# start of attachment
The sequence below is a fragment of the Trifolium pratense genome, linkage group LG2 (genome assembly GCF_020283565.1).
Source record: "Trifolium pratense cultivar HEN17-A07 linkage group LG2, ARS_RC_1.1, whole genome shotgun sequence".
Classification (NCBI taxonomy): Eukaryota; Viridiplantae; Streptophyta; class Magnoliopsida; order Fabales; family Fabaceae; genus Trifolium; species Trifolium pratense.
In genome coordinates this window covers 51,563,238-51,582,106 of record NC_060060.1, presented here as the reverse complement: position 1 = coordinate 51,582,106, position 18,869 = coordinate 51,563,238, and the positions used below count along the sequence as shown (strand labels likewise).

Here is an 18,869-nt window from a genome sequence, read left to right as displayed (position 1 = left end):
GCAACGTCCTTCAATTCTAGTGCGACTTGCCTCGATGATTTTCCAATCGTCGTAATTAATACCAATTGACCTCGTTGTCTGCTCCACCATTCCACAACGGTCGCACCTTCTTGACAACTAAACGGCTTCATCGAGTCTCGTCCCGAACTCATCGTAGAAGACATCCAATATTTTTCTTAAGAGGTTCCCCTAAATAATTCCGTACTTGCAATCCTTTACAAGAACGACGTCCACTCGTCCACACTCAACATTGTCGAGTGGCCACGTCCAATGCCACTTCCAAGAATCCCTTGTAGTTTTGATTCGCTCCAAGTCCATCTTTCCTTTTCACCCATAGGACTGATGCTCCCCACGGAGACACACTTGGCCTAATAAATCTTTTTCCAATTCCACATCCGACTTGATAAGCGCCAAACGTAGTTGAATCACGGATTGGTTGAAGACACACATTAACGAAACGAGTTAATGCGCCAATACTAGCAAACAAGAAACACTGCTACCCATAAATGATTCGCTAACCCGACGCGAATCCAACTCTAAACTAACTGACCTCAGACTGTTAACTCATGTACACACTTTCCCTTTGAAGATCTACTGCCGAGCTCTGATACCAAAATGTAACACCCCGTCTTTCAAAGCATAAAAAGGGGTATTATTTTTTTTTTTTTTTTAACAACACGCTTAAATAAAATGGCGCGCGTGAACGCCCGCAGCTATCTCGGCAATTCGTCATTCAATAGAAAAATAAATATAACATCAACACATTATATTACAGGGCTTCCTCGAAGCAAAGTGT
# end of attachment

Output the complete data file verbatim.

The sequence below is a fragment of the Trifolium pratense genome, linkage group LG2 (genome assembly GCF_020283565.1).
Source record: "Trifolium pratense cultivar HEN17-A07 linkage group LG2, ARS_RC_1.1, whole genome shotgun sequence".
Classification (NCBI taxonomy): Eukaryota; Viridiplantae; Streptophyta; class Magnoliopsida; order Fabales; family Fabaceae; genus Trifolium; species Trifolium pratense.
In genome coordinates this window covers 51,563,238-51,582,106 of record NC_060060.1, presented here as the reverse complement: position 1 = coordinate 51,582,106, position 18,869 = coordinate 51,563,238, and the positions used below count along the sequence as shown (strand labels likewise).

Here is an 18,869-nt window from a genome sequence, read left to right as displayed (position 1 = left end):
GCAACGTCCTTCAATTCTAGTGCGACTTGCCTCGATGATTTTCCAATCGTCGTAATTAATACCAATTGACCTCGTTGTCTGCTCCACCATTCCACAACGGTCGCACCTTCTTGACAACTAAACGGCTTCATCGAGTCTCGTCCCGAACTCATCGTAGAAGACATCCAATATTTTTCTTAAGAGGTTCCCCTAAATAATTCCGTACTTGCAATCCTTTACAAGAACGACGTCCACTCGTCCACACTCAACATTGTCGAGTGGCCACGTCCAATGCCACTTCCAAGAATCCCTTGTAGTTTTGATTCGCTCCAAGTCCATCTTTCCTTTTCACCCATAGGACTGATGCTCCCCACGGAGACACACTTGGCCTAATAAATCTTTTTCCAATTCCACATCCGACTTGATAAGCGCCAAACGTAGTTGAATCACGGATTGGTTGAAGACACACATTAACGAAACGAGTTAATGCGCCAATACTAGCAAACAAGAAACACTGCTACCCATAAATGATTCGCTAACCCGACGCGAATCCAACTCTAAACTAACTGACCTCAGACTGTTAACTCATGTACACACTTTCCCTTTGAAGATCTACTGCCGAGCTCTGATACCAAAATGTAACACCCCGTCTTTCAAAGCATAAAAAGGGGTATTATTTTTTTTTTTTTTTTAACAACACGCTTAAATAAAATGGCGCGCGTGAACGCCCGCAGCTATCTCGGCAATTCGTCATTCAATAGAAAAATAAATATAACATCAACACATTATATTACAGGGCTTCCTCGAAGCAAAGTGT